One of the most promising things for game development can be the usage of Domain Specific Languages (DSLs), especially textual ones. With Xtext 2.0 the development of textual DSLs with tight integration of expression languages and code generators has become easier than ever before. If you don’t ever tried Xtext, do it!

On October 4th there will be an interesting workshop at the 10th International Conference on Entertaining Computing (ICEC 2011) in Vancouver, Canada. The “1st Workshop on Game Development and MDSD” will bring experts from both worlds together. The Call for Position Papers is running now, deadline is July 30th. If you are in one of those businesses, submit a propopsal or attend the workshop. I think both “worlds” can really win a lot from working together. This workshop could be a good start.

Xtext 2.0 / Xpand 1.1 plugins available as Maven artifacts

It’s now one week after release of Eclipse Indigo, and with that Xtext 2.0 and Xpand 1.1. For those who use Maven without Tycho to build projects using these frameworks it is of course necessary to have all related plugins available in some Maven repository.

With the help of the osgi-to-maven2 project I was now able with some tweaks to create the necessary POMs and deploy scripts for the plugins. What osgi-to-maven2 basically does is to analyze the plugin manifests and create POMs for them including dependencies. The project is not maintained at the moment and has a problem especially with the parsing of the plugins org.eclipse.ui.views and org.eclipse.ui.workbench, which have some strange directives in the Export-Package section where I could not find documentation about. The underlying manifest parser from Springsource (com.springsource.util.osgi) vomits when parsing those manifests, and also upgrading to the latest release does not help. Time to open a bug.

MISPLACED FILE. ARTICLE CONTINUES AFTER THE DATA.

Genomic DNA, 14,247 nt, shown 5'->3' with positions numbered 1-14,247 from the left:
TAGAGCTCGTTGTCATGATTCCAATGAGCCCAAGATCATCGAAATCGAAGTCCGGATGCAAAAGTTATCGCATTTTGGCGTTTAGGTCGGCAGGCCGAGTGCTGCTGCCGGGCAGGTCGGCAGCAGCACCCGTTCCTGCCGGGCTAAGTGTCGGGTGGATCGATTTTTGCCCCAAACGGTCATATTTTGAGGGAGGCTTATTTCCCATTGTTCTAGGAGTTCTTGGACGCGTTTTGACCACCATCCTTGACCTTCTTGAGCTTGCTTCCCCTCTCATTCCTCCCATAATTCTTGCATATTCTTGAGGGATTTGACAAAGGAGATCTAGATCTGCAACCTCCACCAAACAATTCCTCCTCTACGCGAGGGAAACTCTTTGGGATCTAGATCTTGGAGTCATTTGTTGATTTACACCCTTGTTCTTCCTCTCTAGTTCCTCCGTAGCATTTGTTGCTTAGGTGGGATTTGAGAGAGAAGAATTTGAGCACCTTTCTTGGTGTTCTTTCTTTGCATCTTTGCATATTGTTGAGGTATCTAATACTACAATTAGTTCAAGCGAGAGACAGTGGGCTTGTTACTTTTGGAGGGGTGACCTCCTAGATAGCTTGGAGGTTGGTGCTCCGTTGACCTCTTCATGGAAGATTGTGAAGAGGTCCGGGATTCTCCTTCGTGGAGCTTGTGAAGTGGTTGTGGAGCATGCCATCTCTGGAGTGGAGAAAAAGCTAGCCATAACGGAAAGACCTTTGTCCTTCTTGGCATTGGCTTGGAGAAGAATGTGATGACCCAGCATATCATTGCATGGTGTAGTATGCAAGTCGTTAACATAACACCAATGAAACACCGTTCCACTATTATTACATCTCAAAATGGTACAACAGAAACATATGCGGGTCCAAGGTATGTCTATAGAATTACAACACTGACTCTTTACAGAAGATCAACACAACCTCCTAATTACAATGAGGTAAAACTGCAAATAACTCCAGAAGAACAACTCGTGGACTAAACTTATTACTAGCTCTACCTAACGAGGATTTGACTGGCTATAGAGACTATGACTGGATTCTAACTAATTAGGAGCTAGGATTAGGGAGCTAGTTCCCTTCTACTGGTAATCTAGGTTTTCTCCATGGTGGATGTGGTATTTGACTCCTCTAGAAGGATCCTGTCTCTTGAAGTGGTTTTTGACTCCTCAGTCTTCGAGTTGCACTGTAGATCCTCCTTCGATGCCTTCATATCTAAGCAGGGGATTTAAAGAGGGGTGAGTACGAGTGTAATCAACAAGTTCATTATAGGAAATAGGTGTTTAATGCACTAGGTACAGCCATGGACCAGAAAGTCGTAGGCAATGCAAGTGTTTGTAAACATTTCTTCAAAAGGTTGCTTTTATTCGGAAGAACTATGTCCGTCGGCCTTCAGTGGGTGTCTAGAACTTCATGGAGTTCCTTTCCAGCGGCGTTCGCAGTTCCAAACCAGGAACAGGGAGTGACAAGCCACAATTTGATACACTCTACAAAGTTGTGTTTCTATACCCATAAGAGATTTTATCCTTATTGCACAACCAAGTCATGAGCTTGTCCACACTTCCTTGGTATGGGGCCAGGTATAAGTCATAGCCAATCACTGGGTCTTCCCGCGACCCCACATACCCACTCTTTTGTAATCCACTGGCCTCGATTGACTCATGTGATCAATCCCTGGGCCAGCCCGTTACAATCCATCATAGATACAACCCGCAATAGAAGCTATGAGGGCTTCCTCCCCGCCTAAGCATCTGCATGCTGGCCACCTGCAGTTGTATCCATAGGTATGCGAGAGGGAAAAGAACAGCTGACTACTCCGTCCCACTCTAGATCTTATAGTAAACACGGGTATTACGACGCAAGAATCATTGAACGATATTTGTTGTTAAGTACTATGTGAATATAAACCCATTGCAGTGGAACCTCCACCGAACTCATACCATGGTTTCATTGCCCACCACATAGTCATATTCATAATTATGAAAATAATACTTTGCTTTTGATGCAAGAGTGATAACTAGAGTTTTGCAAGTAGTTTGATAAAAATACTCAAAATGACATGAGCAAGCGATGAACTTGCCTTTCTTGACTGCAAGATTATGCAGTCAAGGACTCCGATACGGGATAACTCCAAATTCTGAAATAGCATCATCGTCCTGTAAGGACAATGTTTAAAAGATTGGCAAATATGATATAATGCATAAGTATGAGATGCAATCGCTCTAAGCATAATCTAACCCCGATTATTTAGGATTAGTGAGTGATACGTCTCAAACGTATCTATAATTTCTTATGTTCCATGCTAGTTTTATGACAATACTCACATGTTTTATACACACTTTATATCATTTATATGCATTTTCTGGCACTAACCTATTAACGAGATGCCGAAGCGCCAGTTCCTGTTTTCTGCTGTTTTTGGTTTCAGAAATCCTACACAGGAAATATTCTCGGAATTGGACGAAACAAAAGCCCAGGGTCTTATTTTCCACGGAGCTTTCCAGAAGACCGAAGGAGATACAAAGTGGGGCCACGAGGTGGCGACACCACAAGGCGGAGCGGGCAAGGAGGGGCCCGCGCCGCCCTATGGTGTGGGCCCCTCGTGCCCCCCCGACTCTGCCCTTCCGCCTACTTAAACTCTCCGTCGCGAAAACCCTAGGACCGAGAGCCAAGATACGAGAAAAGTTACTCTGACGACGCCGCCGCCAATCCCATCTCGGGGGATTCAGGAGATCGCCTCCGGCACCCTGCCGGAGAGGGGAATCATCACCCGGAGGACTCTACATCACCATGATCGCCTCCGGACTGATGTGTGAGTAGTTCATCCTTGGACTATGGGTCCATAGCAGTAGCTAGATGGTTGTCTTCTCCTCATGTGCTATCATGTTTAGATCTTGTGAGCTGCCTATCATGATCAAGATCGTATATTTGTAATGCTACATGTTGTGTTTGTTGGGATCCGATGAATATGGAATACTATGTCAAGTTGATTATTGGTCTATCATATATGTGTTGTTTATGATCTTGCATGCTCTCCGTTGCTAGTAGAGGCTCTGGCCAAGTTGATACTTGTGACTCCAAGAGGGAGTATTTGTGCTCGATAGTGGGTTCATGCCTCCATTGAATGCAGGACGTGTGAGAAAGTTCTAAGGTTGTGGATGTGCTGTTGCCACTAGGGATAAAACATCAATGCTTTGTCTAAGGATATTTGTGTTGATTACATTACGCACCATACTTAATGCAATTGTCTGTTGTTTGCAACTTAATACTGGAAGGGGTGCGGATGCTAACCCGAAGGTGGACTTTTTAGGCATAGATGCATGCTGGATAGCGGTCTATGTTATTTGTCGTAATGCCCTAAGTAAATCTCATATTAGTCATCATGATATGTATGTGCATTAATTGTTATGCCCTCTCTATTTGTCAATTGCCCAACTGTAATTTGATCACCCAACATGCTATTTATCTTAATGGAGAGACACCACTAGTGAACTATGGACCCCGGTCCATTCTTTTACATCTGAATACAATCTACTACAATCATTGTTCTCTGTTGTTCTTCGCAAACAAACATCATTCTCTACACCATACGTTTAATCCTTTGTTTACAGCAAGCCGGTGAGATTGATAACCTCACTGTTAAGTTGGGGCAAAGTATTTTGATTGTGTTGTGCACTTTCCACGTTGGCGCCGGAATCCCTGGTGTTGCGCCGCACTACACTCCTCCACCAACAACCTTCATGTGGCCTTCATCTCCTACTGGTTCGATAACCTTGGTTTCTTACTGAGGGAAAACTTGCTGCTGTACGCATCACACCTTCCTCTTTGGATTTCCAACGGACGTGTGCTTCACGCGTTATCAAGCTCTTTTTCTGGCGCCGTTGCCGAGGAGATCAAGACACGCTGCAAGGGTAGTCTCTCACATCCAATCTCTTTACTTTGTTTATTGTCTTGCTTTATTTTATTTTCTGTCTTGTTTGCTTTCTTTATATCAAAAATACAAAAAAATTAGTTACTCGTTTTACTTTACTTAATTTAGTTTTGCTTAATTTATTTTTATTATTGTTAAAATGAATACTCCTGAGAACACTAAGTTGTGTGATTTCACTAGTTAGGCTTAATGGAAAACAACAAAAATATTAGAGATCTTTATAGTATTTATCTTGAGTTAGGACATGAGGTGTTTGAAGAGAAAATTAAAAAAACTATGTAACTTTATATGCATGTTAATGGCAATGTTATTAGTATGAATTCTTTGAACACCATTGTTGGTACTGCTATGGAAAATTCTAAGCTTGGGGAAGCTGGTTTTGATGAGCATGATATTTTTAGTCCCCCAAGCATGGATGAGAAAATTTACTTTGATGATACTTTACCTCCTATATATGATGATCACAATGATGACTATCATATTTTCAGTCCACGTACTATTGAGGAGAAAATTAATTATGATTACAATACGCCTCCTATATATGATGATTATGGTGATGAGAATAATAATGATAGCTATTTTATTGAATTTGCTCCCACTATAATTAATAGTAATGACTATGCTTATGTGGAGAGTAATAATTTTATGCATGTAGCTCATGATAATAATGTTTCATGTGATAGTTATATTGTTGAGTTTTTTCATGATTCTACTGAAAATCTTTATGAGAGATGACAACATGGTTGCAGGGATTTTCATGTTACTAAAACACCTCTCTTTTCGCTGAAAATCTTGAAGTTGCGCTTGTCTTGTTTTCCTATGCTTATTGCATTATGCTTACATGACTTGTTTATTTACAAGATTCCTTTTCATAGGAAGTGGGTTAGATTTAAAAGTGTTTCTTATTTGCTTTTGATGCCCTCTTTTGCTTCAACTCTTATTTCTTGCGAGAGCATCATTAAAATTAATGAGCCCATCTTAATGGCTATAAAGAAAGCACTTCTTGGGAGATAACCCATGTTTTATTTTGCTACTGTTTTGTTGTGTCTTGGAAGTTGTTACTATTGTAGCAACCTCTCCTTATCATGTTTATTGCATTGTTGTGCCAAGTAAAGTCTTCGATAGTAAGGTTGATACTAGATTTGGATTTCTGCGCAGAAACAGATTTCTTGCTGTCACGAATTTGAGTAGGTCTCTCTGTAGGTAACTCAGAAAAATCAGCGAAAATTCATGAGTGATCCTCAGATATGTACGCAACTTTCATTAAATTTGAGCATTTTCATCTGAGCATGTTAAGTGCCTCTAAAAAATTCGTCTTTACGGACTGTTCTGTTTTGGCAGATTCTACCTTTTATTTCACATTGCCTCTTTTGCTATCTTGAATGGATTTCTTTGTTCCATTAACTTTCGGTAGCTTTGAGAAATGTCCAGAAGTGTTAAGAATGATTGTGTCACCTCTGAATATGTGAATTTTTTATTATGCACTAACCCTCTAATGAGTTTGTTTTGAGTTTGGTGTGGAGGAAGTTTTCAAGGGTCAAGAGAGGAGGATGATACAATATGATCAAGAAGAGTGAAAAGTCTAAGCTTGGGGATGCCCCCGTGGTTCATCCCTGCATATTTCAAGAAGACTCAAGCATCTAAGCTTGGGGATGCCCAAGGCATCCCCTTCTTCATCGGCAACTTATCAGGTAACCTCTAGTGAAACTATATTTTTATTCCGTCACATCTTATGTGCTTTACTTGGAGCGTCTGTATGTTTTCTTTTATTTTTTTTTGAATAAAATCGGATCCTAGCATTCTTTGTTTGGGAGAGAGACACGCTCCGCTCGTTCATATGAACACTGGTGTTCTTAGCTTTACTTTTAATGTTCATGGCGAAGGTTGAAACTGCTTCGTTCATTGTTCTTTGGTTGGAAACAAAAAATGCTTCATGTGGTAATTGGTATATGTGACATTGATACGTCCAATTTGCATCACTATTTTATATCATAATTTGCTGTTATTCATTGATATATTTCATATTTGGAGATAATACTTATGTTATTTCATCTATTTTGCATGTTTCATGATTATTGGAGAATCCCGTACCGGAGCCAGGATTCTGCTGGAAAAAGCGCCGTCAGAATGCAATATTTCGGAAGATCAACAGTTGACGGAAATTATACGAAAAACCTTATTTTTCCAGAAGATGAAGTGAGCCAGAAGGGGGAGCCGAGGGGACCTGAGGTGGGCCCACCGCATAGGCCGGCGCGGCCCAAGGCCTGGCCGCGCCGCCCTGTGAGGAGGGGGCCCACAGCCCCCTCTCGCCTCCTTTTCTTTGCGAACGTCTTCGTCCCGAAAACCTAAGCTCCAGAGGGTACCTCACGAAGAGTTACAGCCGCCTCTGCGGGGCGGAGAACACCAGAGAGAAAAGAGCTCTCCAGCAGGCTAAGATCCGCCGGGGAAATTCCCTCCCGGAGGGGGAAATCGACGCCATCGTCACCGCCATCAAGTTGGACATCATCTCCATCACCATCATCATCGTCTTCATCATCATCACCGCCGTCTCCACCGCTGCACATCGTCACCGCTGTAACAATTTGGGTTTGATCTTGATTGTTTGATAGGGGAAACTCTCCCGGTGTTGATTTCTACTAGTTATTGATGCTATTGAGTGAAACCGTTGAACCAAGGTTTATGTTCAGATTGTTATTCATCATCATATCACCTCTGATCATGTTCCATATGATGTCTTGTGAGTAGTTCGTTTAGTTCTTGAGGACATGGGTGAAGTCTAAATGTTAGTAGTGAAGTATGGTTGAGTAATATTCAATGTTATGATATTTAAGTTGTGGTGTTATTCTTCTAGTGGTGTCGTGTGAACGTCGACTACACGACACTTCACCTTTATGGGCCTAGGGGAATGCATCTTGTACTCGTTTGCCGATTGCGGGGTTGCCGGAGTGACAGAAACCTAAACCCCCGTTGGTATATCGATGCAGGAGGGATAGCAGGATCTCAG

Export-Package: org.eclipse.ui;mandatory:="ui.workb
ench",org.eclipse.ui.about,org.eclipse.ui.actions;ui.workbench=split;
mandatory:="ui.workbench",org.eclipse.ui.activities,org.eclipse.ui.ap
plication,org.eclipse.ui.branding,org.eclipse.ui.browser;ui.workbench
=split
;mandatory:="ui.workbench",org.eclipse.ui.commands,org.eclipse.

Also the osgi-to-maven2 tool does not handle absent optional libraries so far.

The Xtext 2.0, Xpand 1.1 and dependent plugins are available at the Fornax Platform’s repository http://fornax-platform.org/nexus/content/groups/public/ under the groupId org.eclipse.plugins.

Based on the deployed plugins it should be possible to setup a plain Maven build for Xtext 2 based projects.